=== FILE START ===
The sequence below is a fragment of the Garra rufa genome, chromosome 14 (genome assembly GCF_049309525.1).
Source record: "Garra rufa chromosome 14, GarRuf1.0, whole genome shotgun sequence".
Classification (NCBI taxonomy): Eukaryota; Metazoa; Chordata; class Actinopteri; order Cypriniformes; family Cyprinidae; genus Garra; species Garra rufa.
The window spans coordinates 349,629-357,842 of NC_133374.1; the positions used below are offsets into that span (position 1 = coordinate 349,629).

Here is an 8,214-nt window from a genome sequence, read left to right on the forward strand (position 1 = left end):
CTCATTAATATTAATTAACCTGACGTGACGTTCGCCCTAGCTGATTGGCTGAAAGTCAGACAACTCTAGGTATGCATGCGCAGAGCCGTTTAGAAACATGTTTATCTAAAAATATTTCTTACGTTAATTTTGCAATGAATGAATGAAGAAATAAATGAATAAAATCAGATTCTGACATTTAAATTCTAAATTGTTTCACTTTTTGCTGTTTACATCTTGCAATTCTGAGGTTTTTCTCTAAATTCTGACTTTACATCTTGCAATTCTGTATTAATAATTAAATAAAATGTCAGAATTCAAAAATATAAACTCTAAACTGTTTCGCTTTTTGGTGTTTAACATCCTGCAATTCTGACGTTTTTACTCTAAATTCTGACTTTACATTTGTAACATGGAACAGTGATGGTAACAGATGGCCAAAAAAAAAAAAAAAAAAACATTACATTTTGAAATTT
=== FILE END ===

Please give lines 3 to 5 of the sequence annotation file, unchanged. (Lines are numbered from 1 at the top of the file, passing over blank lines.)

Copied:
Classification (NCBI taxonomy): Eukaryota; Metazoa; Chordata; class Actinopteri; order Cypriniformes; family Cyprinidae; genus Garra; species Garra rufa.
The window spans coordinates 349,629-357,842 of NC_133374.1; the positions used below are offsets into that span (position 1 = coordinate 349,629).

Here is an 8,214-nt window from a genome sequence, read left to right on the forward strand (position 1 = left end):